The Social Decision Making/Problem Solving Program is intended to be used with all students (regular and special education) in the kindergarten to eighth grades, regardless of ability level, ethnic group and socio-economic level. The program has been successfully implemented in urban, suburban, and rural settings throughout the country.
The Social Decision Making Program is designed to become a strategic part of the teaching process, impacting on behavior, academic learning and the social/emotional life of the school setting. The formal lessons are most effectively taught in at least one classroom session per week (two for special education students), but the SDM/PS approach permeates teaching across several content areas. Because the Program provides a foundation of pro-social, critical thinking and life skill learning for all students, it is often a useful structure for organizing existing school programs. In many sites, social decision making has been incorporated into the school's annual plans for student learning objectives.
Curriculum and Instructional Approach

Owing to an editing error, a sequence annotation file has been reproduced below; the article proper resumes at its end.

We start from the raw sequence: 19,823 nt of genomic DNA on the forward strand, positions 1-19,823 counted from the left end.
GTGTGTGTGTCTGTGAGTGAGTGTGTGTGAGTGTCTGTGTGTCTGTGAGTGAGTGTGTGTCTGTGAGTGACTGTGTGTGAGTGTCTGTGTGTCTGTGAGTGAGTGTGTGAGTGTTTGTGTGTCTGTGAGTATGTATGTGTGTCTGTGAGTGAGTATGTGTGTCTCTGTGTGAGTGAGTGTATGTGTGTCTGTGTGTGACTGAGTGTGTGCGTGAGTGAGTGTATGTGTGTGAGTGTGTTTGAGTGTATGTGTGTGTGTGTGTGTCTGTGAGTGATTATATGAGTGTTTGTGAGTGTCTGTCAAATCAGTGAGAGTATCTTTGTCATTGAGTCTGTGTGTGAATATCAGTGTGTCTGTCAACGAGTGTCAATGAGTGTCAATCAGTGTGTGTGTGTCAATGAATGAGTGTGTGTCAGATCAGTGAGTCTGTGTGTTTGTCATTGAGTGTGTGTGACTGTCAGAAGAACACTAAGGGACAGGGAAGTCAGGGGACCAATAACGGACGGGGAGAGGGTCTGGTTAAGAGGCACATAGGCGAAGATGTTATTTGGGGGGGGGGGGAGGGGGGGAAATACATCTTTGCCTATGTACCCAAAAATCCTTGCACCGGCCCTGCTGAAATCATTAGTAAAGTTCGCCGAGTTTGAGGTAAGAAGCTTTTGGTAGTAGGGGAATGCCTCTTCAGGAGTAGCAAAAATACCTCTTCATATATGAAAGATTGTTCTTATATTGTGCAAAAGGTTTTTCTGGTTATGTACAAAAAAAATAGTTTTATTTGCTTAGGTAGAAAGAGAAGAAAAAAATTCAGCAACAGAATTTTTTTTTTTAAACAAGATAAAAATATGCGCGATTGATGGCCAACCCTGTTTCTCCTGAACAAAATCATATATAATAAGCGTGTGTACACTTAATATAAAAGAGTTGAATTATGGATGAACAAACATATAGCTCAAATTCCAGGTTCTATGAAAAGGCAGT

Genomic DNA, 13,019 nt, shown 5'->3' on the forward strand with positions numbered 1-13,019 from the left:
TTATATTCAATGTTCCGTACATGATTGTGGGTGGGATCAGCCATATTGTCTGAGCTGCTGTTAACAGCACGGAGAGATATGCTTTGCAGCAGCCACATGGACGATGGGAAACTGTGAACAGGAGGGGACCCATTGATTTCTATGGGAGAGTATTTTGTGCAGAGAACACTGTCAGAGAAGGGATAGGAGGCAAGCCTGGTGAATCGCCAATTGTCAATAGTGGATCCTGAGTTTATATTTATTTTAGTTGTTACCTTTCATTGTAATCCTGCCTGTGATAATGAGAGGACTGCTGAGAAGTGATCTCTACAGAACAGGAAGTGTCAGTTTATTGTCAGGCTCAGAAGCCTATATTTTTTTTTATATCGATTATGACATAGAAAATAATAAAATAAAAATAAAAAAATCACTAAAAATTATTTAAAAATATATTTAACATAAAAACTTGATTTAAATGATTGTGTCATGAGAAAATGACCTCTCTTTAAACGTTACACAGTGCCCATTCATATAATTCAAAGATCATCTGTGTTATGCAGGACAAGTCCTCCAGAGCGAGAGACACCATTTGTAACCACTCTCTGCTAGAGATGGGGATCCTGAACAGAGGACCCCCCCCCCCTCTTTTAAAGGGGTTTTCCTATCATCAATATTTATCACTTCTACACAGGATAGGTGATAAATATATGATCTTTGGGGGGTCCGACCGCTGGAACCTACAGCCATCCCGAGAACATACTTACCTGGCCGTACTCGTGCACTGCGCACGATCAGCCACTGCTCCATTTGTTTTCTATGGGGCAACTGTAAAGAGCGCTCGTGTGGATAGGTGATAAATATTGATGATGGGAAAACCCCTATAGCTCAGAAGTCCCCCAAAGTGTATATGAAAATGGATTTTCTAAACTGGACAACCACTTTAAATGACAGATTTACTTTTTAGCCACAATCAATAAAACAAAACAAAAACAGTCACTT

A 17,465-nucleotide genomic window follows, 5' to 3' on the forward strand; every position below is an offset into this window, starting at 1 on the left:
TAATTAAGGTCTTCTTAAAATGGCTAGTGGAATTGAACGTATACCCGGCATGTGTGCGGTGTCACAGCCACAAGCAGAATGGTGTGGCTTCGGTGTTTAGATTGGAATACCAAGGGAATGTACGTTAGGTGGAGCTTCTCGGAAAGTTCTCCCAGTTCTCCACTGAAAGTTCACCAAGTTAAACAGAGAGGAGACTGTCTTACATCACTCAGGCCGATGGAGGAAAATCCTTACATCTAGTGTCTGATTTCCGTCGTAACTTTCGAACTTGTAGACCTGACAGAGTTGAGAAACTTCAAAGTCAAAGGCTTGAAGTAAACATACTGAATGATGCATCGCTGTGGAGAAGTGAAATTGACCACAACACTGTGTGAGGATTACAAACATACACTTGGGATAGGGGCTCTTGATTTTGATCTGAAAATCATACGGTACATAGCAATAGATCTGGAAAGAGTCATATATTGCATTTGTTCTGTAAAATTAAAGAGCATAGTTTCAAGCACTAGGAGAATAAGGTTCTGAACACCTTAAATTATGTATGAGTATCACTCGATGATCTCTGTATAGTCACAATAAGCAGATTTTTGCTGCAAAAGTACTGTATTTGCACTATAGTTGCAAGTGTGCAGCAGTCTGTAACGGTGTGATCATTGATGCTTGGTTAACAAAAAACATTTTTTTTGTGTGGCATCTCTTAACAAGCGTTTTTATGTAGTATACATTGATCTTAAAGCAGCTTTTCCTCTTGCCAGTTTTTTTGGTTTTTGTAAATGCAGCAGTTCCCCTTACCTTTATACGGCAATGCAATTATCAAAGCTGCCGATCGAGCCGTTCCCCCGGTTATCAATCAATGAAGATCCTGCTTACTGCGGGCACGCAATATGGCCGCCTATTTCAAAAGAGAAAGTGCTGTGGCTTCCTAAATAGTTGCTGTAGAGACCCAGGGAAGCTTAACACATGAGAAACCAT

The Social Decision Making Program contains curriculum lessons in the following areas:
- Self-Control and Social Awareness: These lessons and practice activities target such skills as: listening, following directions, resisting provocation, avoiding provoking others, and self-monitoring stress and emotions (i.e., students learn a self-calming technique in this set of lessons). This phase also targets such group/social awareness skills as how to select friends and show caring. These skills, referred to as the "Readiness Phase" of the curriculum, are a primary focus in the early elementary grades, or when the program is first introduced into a school.
- Social Decision Making Thinking: As the students gradually master the self-control and group/social awareness skills, the instructional focus begins to shift to teaching the students an eight step "clear thinking" strategy to help in social problem situations.
- Applications to Academics and "Real Life" Problems: Teachers are trained to design application activities to help students transfer what they have learned in the program to real life and academic areas. Infusion of these skills into academic, personal and social situations occurs throughout the full curriculum sequence, yet this is a particularly popular focus of instruction during the upper elementary and middle school grades.